The family of an Indiana teen filed a tort claim against the school and sheriff’s office after he took his own life just days after he was arrested for having a vape pen at school.
Jase Emily, 15, was caught with a vape pen at Charlestown High School in May. The finding resulted in an arrest, temporary removal from the football team, and expulsion from school.
“Jase told us he was handcuffed and shackled. I can only imagine as a kid that cared so much for others to know that – that happened to him, and people could see that,” his mother, Elyce Emily, told WHAS11.
She continued, “Finding out he wasn’t going to be able to play the next year it was rough for him. And it didn’t hit us of what that might do to him until after he was gone.”
The 15-year-old’s vape pen tested positive for marijuana, arrest records show.
Three days after the incident, on 20 May, Jase took his own life. His family is now seeking justice.
Gordon Ingle, the family’s attorney, said the punishment was too harsh for such a crime.
“We don’t believe they had probable cause to check his locker. They did a criminal investigation and they talked to him, which is a violation of the law because before you can talk to a juvenile, you have to give that juvenile the chance to have meaningful consultation with someone, in this case a parent,” Mr Ingle told the outlet.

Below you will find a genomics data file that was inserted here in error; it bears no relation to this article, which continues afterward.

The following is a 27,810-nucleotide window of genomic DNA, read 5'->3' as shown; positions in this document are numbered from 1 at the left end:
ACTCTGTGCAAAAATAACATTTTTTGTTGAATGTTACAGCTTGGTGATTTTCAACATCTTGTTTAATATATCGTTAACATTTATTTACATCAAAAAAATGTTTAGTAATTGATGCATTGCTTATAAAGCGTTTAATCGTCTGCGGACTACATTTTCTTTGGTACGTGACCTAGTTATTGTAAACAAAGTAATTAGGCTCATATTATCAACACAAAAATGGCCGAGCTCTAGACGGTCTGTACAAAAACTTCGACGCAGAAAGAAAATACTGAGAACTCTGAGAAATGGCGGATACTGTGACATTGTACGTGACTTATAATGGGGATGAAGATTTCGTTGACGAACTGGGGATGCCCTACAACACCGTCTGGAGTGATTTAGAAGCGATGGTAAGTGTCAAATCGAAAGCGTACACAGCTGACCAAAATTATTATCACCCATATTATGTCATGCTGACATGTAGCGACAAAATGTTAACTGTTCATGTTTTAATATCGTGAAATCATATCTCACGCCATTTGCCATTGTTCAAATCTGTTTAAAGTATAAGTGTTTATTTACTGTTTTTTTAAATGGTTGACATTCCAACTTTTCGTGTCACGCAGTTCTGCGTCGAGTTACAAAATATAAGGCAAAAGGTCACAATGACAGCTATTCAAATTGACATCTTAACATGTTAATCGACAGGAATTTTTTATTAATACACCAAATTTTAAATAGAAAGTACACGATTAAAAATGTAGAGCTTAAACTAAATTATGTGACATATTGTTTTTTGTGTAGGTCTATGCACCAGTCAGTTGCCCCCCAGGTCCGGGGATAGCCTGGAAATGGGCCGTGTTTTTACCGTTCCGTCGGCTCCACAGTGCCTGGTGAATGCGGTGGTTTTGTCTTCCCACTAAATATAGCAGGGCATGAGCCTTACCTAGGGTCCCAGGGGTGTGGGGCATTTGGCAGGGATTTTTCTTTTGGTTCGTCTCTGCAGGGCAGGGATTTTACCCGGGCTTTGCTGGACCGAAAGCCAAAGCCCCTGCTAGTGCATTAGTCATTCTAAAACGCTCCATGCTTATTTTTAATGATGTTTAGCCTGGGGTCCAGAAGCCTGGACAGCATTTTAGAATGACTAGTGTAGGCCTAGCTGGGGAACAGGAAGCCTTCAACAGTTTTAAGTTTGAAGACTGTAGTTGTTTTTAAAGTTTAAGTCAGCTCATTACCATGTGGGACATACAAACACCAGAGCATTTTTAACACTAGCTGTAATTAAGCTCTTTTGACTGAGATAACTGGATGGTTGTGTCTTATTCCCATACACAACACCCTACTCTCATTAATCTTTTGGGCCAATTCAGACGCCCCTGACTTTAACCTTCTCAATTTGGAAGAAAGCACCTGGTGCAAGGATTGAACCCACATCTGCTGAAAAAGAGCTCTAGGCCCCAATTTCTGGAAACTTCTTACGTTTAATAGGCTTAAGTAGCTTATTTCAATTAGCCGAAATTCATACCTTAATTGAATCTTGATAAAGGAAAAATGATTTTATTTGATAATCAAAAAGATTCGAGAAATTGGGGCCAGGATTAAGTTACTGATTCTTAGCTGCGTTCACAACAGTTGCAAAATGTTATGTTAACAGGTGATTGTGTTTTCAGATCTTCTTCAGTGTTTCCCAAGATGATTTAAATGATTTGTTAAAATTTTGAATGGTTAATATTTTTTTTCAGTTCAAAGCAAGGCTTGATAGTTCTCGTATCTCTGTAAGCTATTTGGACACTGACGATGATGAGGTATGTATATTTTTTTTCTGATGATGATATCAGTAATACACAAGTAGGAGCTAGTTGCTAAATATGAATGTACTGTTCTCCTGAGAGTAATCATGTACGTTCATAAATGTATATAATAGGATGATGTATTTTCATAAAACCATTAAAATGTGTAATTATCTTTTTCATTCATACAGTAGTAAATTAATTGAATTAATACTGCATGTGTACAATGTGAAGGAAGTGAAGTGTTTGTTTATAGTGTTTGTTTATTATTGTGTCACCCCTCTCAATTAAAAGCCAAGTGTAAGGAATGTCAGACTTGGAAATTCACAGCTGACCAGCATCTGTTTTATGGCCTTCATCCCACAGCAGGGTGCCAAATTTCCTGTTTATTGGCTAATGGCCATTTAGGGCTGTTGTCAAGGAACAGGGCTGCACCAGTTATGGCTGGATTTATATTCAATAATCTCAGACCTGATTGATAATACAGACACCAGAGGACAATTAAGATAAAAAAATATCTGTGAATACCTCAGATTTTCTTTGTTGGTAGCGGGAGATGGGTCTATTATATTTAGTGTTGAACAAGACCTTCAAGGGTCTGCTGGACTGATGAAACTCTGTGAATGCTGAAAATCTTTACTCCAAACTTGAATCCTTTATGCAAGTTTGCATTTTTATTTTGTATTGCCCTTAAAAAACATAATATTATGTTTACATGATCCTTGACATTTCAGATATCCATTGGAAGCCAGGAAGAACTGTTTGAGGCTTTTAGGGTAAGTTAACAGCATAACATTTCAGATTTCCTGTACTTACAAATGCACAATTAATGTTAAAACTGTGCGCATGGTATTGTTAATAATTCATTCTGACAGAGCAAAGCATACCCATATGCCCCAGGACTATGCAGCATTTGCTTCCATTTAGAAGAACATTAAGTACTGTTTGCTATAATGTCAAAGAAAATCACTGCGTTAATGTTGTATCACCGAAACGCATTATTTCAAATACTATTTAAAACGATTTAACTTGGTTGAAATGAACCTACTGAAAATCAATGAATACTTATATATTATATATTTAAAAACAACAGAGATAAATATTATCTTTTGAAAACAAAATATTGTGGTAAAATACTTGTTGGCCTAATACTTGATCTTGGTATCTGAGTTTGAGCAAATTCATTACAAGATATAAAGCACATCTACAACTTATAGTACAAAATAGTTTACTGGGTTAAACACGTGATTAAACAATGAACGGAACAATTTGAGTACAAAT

“This was just police overreach if there ever were any,” the attorney added.
The tort claim, obtained by the outlet, asserts that the teen was wrongfully arrested and detained. It also alleges that Jase’s constitutional rights were violated, and names the school district and Clark County Sheriff’s Office as responsible for damages.
“There’s no acknowledgement there that what they did was wrong,” the grieving mother said.
According to the Charlestown High School student handbook, drugs are strictly prohibited at school. It states that any student who “possesses, handles, transmits or is under the influence” of any drug, “on school property or at a school function, he or she will be suspended for no fewer than five days [out of school suspension], the student may be arrested and the process for expelling that student may begin.”
Ms Emily hopes the tort claim will hold the parties accountable and can potentially prevent other tragedies from happening: “We just don’t want any other family to have to go through what we did. We want Jase back but that’ll never happen.”
The Independent has reached out to the sheriff’s office and the school district.
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